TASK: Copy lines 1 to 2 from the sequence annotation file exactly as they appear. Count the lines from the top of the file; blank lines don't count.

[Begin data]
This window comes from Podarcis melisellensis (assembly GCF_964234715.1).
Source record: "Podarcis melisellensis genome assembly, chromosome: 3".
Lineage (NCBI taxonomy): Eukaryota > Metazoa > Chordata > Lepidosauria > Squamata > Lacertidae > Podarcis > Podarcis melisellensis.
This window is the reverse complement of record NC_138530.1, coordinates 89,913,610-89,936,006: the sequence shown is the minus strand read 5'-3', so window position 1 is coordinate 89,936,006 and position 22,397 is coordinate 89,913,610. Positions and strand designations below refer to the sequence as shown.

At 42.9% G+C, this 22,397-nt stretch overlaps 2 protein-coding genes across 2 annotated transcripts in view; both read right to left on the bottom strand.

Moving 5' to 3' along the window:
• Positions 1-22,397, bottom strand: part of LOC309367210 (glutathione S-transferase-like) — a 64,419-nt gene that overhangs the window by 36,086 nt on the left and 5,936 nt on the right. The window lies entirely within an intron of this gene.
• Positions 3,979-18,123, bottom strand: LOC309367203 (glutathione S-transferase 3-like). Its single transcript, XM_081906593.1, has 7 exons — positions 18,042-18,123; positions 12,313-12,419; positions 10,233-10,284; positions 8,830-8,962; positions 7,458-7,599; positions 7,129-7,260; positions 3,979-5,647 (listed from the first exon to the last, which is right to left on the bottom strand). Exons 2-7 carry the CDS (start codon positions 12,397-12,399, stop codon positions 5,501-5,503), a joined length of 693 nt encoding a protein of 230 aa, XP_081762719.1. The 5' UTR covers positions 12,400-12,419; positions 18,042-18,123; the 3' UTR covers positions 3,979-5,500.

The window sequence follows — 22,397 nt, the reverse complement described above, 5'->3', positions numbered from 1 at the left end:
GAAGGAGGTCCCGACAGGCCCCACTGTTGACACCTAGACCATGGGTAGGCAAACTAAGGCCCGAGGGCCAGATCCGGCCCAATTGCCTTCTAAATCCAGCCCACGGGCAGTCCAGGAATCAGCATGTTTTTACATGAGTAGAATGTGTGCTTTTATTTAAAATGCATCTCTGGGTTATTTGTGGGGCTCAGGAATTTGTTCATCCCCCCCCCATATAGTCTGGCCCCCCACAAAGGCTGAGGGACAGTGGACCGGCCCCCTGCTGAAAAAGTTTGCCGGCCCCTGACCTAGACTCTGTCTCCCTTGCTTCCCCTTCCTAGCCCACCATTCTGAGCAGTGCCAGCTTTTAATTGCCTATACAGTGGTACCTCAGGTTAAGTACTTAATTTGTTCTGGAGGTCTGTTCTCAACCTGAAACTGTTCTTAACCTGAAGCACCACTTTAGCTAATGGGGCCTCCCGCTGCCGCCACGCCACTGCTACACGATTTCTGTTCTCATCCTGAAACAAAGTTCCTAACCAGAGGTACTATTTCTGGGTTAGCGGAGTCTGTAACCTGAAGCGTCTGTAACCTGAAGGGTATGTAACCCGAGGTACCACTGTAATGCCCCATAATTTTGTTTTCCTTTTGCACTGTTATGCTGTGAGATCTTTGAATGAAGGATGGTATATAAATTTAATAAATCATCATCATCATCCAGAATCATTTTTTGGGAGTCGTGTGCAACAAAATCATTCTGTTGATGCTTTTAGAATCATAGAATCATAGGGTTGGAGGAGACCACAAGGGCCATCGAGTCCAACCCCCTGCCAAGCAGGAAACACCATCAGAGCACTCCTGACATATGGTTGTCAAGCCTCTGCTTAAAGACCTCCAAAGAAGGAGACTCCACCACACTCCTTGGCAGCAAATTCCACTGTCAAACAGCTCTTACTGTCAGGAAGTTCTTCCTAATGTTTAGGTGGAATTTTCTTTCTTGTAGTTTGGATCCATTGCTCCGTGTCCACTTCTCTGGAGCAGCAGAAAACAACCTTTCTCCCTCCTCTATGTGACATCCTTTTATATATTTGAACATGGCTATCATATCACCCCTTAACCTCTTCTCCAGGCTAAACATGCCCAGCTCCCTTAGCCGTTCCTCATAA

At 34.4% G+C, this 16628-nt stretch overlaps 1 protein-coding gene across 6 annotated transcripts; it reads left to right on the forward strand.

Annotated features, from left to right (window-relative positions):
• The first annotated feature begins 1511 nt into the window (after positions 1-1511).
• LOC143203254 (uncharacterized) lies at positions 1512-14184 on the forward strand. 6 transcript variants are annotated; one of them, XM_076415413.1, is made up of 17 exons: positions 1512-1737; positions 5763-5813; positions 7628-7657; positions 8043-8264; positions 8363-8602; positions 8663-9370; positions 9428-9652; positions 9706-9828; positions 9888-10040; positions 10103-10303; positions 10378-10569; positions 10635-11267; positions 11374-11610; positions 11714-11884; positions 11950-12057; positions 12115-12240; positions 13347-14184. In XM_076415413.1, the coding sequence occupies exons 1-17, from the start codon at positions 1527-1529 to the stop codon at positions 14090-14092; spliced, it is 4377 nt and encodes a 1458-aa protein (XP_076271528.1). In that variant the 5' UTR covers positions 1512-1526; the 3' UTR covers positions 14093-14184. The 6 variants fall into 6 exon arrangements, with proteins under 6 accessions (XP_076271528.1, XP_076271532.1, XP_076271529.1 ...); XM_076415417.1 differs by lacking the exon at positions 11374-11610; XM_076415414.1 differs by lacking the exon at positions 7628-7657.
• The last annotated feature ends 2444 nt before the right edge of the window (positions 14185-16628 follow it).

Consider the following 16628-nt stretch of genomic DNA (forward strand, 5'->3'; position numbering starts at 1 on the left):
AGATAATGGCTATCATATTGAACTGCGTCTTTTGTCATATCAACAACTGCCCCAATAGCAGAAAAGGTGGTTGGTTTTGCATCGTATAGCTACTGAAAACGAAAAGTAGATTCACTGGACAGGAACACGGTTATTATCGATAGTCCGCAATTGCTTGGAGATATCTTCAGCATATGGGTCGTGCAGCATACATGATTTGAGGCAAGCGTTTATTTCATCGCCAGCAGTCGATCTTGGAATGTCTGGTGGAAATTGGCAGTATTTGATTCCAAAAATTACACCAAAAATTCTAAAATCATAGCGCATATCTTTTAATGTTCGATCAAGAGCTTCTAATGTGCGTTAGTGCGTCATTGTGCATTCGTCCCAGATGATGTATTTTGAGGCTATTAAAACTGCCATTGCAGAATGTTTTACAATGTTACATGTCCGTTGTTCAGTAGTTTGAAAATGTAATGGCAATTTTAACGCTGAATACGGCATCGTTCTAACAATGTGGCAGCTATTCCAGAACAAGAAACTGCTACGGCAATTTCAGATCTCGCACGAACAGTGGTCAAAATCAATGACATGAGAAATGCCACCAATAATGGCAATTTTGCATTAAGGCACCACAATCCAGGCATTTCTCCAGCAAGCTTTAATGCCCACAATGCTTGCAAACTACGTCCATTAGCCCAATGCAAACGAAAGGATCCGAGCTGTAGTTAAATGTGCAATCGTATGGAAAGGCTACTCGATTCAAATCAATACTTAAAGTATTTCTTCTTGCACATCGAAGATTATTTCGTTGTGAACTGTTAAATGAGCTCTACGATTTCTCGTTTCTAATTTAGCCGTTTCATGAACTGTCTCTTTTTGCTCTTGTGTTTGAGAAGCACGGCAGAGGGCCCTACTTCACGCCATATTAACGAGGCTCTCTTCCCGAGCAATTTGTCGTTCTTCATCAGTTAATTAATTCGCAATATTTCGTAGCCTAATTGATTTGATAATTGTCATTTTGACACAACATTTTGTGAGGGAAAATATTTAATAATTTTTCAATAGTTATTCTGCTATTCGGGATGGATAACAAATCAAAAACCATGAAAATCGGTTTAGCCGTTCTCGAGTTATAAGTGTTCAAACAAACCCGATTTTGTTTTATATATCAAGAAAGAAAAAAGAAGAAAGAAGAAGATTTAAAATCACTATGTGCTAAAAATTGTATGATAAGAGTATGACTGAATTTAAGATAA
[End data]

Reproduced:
This window comes from Podarcis melisellensis (assembly GCF_964234715.1).
Source record: "Podarcis melisellensis genome assembly, chromosome: 3".